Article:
07
Nov
13

Tenacity Needed!

Seth Godin’s blog on Saturday, November 2, challenged:

“Tenacity is not the same as persistence. Persistence is doing something again and again until it works. It sounds like ‘pestering’ for a reason. Tenacity is using new data to make new decisions to find new pathways to find new ways to achieve a goal when the old ways didn’t work. Telemarketers are persistent, Nike is tenacious.”

His closing illustration reveals what many already know, Godin is a marketer. His usually-brief daily blog often proves insightful. Frequently I can see places where his insights transcend marketing.

A friend recently asked a group of Disciple Making Movements practitioners “what spiritual traits are needed to persevere until traction and finally multiplication happens?”

I replied, “A willingness to fail forward. Perfectionism prevents the risk-taking, trial-and-error learning that each new people group demands. Like a world-class tailor, there are basics of measuring, fitting and sewing that always apply. But each person is unique and that suit is going to hang differently. Ripping out seams and re-doing the work is often required.”

Intentionally passing on a biblical worldview to your children and grandchildren is not a “one-size-fits-all” endeavor. It will require “tenacity” as Godin defines it. We must be tenacious in reaching the goal of seeing the next two generations of our family owning a biblical worldview–relishing living under the reign of Christ! ” Tenacity is using new data to make new decisions to find new pathways to find new ways to achieve a goal when the old ways didn’t work.”

Current statistics on young people “leaving” church reveal that “the old ways didn’t work.” Will we become entrenched and persist in doing them harder, longer, faster, bigger, etc.? Or will we be tenacious and learn to make new decisions so we can  find new pathways in order to find new ways? Don’t be surprised when those new ways reflect Deuteronomy 6!

 

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3 Responses to “Tenacity Needed!”


  1. 1 CC
    November 7, 2013 at 8:55 am

    Great food for thought. I can apply this in two areas of my life. Perhaps this is why God has allowed 2 of our kids to return home temporarily after college and why we are working among an unreached group. We relish the faith-centered discussions we are having with these two young adults these days.

    With one’s kids, however, even diligent and tenacious (as you define it above) demonstration of a Biblical worldview will not produce faith unless the Lord intervenes in the life of that child. Is not faith itself, a gift, not from parents, but from God?

    Would you not say too, that flexibility of thinking and prayer have to be part of a tenacious plan to reach people? Trying the same thing over and over expecting a different result is lunacy ! 🙂

    Thanks for this post, John.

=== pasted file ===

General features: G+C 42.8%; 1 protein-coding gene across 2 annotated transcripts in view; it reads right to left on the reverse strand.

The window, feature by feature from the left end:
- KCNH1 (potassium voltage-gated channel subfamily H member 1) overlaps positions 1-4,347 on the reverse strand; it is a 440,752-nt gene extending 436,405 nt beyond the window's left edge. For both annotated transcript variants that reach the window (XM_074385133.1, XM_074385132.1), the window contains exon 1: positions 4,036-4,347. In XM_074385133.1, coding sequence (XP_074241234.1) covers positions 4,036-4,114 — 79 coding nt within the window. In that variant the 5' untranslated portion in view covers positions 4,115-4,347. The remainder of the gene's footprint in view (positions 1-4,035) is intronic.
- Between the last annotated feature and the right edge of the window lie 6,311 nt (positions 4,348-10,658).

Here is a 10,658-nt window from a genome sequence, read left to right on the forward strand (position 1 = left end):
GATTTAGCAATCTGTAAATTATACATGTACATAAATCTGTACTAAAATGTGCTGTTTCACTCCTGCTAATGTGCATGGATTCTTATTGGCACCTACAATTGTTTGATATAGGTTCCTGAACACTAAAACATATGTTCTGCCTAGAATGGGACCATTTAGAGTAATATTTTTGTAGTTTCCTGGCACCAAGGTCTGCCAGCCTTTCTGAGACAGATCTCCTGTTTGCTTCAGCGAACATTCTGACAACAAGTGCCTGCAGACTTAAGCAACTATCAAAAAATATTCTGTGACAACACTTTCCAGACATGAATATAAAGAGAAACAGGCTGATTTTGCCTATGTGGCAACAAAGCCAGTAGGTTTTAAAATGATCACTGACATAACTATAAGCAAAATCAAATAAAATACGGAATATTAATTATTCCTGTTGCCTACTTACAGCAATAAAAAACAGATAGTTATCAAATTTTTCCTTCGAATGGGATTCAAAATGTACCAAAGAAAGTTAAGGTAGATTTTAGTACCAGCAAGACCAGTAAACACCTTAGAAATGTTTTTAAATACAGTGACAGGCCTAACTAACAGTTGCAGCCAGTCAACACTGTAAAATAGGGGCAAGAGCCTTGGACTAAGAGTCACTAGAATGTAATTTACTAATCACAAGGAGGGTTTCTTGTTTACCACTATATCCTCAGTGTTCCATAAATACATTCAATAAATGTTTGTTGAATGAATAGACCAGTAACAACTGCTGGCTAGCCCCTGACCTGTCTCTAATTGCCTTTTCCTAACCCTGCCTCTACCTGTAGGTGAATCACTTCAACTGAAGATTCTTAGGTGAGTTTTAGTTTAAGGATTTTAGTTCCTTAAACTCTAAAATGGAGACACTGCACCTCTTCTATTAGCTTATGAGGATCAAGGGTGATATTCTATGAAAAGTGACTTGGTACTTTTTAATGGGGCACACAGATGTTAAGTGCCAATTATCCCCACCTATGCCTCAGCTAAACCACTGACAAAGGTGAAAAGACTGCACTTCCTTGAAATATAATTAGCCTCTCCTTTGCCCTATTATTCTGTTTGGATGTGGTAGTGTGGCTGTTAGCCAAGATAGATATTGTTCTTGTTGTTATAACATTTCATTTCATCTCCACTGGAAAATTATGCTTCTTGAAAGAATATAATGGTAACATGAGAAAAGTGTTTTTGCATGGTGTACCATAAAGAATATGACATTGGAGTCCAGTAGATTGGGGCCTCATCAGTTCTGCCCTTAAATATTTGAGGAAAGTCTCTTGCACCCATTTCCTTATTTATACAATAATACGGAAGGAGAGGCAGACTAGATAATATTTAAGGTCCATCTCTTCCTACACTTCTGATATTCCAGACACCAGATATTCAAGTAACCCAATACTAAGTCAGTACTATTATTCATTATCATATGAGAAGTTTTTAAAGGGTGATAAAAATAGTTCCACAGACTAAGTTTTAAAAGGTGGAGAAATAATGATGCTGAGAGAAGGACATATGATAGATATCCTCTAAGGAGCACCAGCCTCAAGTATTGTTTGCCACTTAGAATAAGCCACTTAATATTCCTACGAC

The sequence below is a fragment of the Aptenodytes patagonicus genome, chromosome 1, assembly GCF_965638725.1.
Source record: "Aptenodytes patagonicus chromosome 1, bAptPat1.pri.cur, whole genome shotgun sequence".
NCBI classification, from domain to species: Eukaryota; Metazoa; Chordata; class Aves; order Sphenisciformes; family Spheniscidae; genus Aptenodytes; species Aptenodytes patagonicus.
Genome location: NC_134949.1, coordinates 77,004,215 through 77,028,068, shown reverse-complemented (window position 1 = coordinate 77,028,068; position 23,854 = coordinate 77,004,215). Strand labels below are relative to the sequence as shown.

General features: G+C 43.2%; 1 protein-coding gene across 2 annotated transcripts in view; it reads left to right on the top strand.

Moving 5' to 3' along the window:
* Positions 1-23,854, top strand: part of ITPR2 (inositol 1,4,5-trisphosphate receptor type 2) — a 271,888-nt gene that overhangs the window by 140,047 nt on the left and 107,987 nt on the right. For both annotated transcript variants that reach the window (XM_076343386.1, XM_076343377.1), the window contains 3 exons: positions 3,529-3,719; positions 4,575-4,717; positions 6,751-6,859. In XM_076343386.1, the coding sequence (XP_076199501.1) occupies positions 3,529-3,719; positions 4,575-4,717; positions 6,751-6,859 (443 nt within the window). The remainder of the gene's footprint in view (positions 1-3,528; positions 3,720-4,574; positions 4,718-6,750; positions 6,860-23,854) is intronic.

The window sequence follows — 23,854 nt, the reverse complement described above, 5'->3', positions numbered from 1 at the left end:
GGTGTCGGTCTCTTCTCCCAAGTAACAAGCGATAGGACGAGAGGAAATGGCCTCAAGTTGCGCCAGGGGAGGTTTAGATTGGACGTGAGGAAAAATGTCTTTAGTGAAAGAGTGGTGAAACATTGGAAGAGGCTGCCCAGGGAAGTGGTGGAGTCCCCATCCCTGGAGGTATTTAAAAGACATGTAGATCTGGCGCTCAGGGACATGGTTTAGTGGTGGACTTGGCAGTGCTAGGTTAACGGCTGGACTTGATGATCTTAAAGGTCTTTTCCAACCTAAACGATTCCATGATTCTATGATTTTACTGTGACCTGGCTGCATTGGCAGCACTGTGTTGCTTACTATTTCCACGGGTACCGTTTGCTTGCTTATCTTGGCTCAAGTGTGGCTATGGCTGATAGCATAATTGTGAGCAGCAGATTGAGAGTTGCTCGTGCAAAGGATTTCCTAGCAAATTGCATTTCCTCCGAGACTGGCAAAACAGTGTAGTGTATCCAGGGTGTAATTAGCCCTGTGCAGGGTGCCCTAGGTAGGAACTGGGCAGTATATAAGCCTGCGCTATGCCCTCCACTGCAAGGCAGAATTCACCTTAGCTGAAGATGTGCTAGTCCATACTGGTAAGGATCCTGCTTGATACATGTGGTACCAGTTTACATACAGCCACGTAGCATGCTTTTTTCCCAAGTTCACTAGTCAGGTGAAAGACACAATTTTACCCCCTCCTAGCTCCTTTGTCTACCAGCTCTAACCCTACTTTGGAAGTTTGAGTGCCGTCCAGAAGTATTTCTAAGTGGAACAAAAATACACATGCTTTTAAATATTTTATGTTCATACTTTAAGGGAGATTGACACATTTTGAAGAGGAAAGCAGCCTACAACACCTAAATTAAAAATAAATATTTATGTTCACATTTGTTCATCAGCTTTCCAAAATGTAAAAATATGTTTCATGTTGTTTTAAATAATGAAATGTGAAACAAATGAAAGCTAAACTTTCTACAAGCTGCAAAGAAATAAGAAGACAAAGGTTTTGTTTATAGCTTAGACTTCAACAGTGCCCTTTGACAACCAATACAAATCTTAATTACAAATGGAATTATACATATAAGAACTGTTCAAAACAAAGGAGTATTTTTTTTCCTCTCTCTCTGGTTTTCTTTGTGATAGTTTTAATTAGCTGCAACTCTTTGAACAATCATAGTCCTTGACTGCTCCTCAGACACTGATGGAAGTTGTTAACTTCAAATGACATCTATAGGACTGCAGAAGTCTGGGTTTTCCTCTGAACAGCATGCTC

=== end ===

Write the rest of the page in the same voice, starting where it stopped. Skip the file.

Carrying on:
CC

    • November 7, 2013 at 3:58 pm

      Carolyn, I certainly do not think any parent can save their children, themselves or anyone else, without God working in them and through them. But God’s Word does say that it is God’s passion to save people. He wants them saved more than even we do. Within this desired salvation is a love relationship. God wants us to want to love him–not because he has overwhelmingly forced us, but because we long to know him and walk with him.

      Jesus’ story that is often called “The Parable of the Prodigal Son” (Luke 15) rocks my mind. The father gives the younger son his inheritance. He lets him go. He does not go to the far country to find him (unlike the woman with the coin and the shepherd with the sheep). He waits for the son to come to himself. But when the son returns, the father sees him while he is still a ways away. Maybe he just happened to be looking that way. I like to think he often scanned the horizon in hopes of seeing him. Then the father runs to him, hugs him and starts the party.

      This picture of God shapes my parenting. My children are adults. They make their decisions. I am not responsible for those choices. I long for them to walk in the path of faith. I relish news that they are. I rejoice in their trajectory. Both love Jesus and are living their faith, not mine. But God did use me and their mother to influence them in ways we could not fully anticipate.

      Every parent shapes the worldview of their children. Every one of us!

      We can be intentional and passionate to model for them a vibrant biblical worldview. Or we can haphazardly hope they get one from other places. I know your course on these matters. Keep on keeping on!

  2. 3 CC
    November 7, 2013 at 10:23 am

    This is partly what I was trying to say in my post above. Not trying to “hog” the replies but I would love to hear your response to this blog. Just came across this, or I would have posted in my response above.

    http://www.theblazingcenter.com/2013/11/god-better-save-my-kids-because-i-sure-as-heck-cant.html

    CC


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